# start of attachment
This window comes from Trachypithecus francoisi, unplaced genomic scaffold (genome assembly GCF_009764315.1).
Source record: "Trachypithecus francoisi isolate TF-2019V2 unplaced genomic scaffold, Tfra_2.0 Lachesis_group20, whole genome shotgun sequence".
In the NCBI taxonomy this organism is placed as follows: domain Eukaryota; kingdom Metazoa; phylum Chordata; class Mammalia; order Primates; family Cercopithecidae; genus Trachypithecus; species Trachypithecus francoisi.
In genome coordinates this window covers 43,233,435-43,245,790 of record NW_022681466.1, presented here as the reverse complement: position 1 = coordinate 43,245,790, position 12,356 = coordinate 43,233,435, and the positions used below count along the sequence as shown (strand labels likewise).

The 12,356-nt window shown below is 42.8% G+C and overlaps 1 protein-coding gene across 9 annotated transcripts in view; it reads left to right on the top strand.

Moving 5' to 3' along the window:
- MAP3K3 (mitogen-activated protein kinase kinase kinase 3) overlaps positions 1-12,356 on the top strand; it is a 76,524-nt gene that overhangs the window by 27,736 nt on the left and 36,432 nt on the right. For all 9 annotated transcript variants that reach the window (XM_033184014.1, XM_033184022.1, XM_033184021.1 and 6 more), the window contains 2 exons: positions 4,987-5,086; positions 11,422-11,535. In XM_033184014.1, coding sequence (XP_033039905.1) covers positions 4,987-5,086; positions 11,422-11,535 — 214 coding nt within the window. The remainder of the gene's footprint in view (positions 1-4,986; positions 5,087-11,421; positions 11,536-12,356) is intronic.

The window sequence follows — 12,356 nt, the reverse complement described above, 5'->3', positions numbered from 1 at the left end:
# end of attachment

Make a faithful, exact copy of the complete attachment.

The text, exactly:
This window comes from Trachypithecus francoisi, unplaced genomic scaffold (genome assembly GCF_009764315.1).
Source record: "Trachypithecus francoisi isolate TF-2019V2 unplaced genomic scaffold, Tfra_2.0 Lachesis_group20, whole genome shotgun sequence".
In the NCBI taxonomy this organism is placed as follows: domain Eukaryota; kingdom Metazoa; phylum Chordata; class Mammalia; order Primates; family Cercopithecidae; genus Trachypithecus; species Trachypithecus francoisi.
In genome coordinates this window covers 43,233,435-43,245,790 of record NW_022681466.1, presented here as the reverse complement: position 1 = coordinate 43,245,790, position 12,356 = coordinate 43,233,435, and the positions used below count along the sequence as shown (strand labels likewise).

The 12,356-nt window shown below is 42.8% G+C and overlaps 1 protein-coding gene across 9 annotated transcripts in view; it reads left to right on the top strand.

Moving 5' to 3' along the window:
- MAP3K3 (mitogen-activated protein kinase kinase kinase 3) overlaps positions 1-12,356 on the top strand; it is a 76,524-nt gene that overhangs the window by 27,736 nt on the left and 36,432 nt on the right. For all 9 annotated transcript variants that reach the window (XM_033184014.1, XM_033184022.1, XM_033184021.1 and 6 more), the window contains 2 exons: positions 4,987-5,086; positions 11,422-11,535. In XM_033184014.1, coding sequence (XP_033039905.1) covers positions 4,987-5,086; positions 11,422-11,535 — 214 coding nt within the window. The remainder of the gene's footprint in view (positions 1-4,986; positions 5,087-11,421; positions 11,536-12,356) is intronic.

The window sequence follows — 12,356 nt, the reverse complement described above, 5'->3', positions numbered from 1 at the left end: